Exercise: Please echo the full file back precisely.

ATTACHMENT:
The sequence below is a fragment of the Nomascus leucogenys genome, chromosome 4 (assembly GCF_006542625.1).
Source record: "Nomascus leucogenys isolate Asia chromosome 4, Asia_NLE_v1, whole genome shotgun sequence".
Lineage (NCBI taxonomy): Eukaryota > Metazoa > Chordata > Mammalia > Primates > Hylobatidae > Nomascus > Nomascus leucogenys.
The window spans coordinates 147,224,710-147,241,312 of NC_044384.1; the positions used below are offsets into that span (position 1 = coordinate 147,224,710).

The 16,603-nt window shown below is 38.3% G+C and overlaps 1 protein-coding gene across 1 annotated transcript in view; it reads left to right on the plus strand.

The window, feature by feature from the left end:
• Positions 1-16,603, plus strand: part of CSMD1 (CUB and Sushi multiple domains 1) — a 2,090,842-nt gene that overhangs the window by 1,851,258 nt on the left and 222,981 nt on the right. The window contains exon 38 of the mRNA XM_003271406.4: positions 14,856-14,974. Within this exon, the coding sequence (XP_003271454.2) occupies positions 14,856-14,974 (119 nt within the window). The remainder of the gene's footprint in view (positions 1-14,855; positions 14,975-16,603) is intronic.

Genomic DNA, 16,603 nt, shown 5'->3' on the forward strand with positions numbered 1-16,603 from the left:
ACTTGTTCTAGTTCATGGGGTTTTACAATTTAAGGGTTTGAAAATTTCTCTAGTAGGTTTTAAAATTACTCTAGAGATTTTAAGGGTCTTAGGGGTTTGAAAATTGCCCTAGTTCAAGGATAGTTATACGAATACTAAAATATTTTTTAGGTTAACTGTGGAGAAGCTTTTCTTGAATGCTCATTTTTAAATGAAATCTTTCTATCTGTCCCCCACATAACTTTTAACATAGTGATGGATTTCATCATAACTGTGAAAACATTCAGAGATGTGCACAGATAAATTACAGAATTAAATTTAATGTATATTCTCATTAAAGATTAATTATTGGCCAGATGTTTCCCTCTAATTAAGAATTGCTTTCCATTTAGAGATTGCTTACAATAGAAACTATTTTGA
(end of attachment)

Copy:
The sequence below is a fragment of the Nomascus leucogenys genome, chromosome 4 (assembly GCF_006542625.1).
Source record: "Nomascus leucogenys isolate Asia chromosome 4, Asia_NLE_v1, whole genome shotgun sequence".
Lineage (NCBI taxonomy): Eukaryota > Metazoa > Chordata > Mammalia > Primates > Hylobatidae > Nomascus > Nomascus leucogenys.
The window spans coordinates 147,224,710-147,241,312 of NC_044384.1; the positions used below are offsets into that span (position 1 = coordinate 147,224,710).

The 16,603-nt window shown below is 38.3% G+C and overlaps 1 protein-coding gene across 1 annotated transcript in view; it reads left to right on the plus strand.

The window, feature by feature from the left end:
• Positions 1-16,603, plus strand: part of CSMD1 (CUB and Sushi multiple domains 1) — a 2,090,842-nt gene that overhangs the window by 1,851,258 nt on the left and 222,981 nt on the right. The window contains exon 38 of the mRNA XM_003271406.4: positions 14,856-14,974. Within this exon, the coding sequence (XP_003271454.2) occupies positions 14,856-14,974 (119 nt within the window). The remainder of the gene's footprint in view (positions 1-14,855; positions 14,975-16,603) is intronic.

Genomic DNA, 16,603 nt, shown 5'->3' on the forward strand with positions numbered 1-16,603 from the left:
ACTTGTTCTAGTTCATGGGGTTTTACAATTTAAGGGTTTGAAAATTTCTCTAGTAGGTTTTAAAATTACTCTAGAGATTTTAAGGGTCTTAGGGGTTTGAAAATTGCCCTAGTTCAAGGATAGTTATACGAATACTAAAATATTTTTTAGGTTAACTGTGGAGAAGCTTTTCTTGAATGCTCATTTTTAAATGAAATCTTTCTATCTGTCCCCCACATAACTTTTAACATAGTGATGGATTTCATCATAACTGTGAAAACATTCAGAGATGTGCACAGATAAATTACAGAATTAAATTTAATGTATATTCTCATTAAAGATTAATTATTGGCCAGATGTTTCCCTCTAATTAAGAATTGCTTTCCATTTAGAGATTGCTTACAATAGAAACTATTTTGA